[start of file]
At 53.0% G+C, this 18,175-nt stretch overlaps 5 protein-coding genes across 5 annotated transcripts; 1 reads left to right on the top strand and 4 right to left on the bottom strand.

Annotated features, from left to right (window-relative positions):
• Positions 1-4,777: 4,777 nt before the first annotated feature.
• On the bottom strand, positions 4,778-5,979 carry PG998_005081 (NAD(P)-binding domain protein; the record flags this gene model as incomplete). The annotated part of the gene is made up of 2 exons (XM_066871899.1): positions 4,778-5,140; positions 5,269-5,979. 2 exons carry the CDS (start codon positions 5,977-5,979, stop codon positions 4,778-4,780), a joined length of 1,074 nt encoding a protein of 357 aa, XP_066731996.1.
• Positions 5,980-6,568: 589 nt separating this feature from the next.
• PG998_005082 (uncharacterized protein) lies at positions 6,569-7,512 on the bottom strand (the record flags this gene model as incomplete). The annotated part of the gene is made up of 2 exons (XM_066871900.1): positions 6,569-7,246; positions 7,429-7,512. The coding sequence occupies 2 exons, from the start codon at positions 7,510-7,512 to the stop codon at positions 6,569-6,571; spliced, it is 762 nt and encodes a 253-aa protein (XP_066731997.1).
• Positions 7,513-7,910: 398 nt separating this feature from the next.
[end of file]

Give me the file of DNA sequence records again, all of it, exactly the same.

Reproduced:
At 53.0% G+C, this 18,175-nt stretch overlaps 5 protein-coding genes across 5 annotated transcripts; 1 reads left to right on the top strand and 4 right to left on the bottom strand.

Annotated features, from left to right (window-relative positions):
• Positions 1-4,777: 4,777 nt before the first annotated feature.
• On the bottom strand, positions 4,778-5,979 carry PG998_005081 (NAD(P)-binding domain protein; the record flags this gene model as incomplete). The annotated part of the gene is made up of 2 exons (XM_066871899.1): positions 4,778-5,140; positions 5,269-5,979. 2 exons carry the CDS (start codon positions 5,977-5,979, stop codon positions 4,778-4,780), a joined length of 1,074 nt encoding a protein of 357 aa, XP_066731996.1.
• Positions 5,980-6,568: 589 nt separating this feature from the next.
• PG998_005082 (uncharacterized protein) lies at positions 6,569-7,512 on the bottom strand (the record flags this gene model as incomplete). The annotated part of the gene is made up of 2 exons (XM_066871900.1): positions 6,569-7,246; positions 7,429-7,512. The coding sequence occupies 2 exons, from the start codon at positions 7,510-7,512 to the stop codon at positions 6,569-6,571; spliced, it is 762 nt and encodes a 253-aa protein (XP_066731997.1).
• Positions 7,513-7,910: 398 nt separating this feature from the next.